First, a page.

Why need to have one vertex and one frag shader?

I always need to have at least one vertex and one fragment shader even I dont need one of them…

Why? Theres a way to bypass this?

I don’t like it anymore than you, but that’s what we have. There was a discussion of the pros and cons of it about a month or two ago that you might want to check out.

I am able to use just a vertex shader or just a fragment shader on an ATI 9600 XT using Catalyst 4.8 or 4.9 with no problems. When using a vertex shader with no fragment shader make sure you write to the proper built in GL varyings that feed the fixed function fragment pipeline. For a fragment shader with no vertex shader use the built in GL varyings from the vertex fixed function pipeline. Check out section 7.6 Varying Variables in the GLSL spec v1.1. It works on ATI hardware but I haven’t tried it on NVidia hardware with their current driver.

Works on NV, since the first driver supporting GLSL.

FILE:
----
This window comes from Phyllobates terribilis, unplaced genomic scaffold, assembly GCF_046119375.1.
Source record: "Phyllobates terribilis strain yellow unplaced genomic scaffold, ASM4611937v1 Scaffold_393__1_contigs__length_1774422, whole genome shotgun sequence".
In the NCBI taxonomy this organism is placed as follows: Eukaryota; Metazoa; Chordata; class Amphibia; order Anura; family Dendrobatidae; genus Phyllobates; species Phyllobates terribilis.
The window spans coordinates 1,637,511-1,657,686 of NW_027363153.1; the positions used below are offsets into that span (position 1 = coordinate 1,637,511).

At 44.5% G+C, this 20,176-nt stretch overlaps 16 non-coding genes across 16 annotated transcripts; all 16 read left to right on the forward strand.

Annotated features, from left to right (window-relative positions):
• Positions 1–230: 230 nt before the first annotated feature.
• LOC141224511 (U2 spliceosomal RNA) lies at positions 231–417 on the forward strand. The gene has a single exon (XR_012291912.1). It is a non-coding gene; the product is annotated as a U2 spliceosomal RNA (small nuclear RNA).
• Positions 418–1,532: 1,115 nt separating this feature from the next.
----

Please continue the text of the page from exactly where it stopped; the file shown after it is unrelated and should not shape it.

Why would you be forced to use both shader types?

Issue #1 in the arb_shader_objects spec says:
"1) What to do if part of a shader pair is not present?

DISCUSSION: There are several shader types that go together. For
example, a VERTEX_SHADER and a FRAGMENT_SHADER form a pair that is part
of the geometry pipeline. It is not required to supply both shader types
of a pair in a program object.

RESOLUTION: If one or the other of a pair is not present in the program
object, OpenGL will substitute the standard 1.4 OpenGL pipeline for the
one not present. The most likely place for this substitution to happen
is the link stage. Note that it is defined elsewhere exactly what part
of the OpenGL 1.4 pipeline a shader replaces."

It seems that there is quite some misinformation around. In a another thread someone said that you can attach only a fragment shader object and a vertex shader object to a program object. But that’s not the case as far as I understand.

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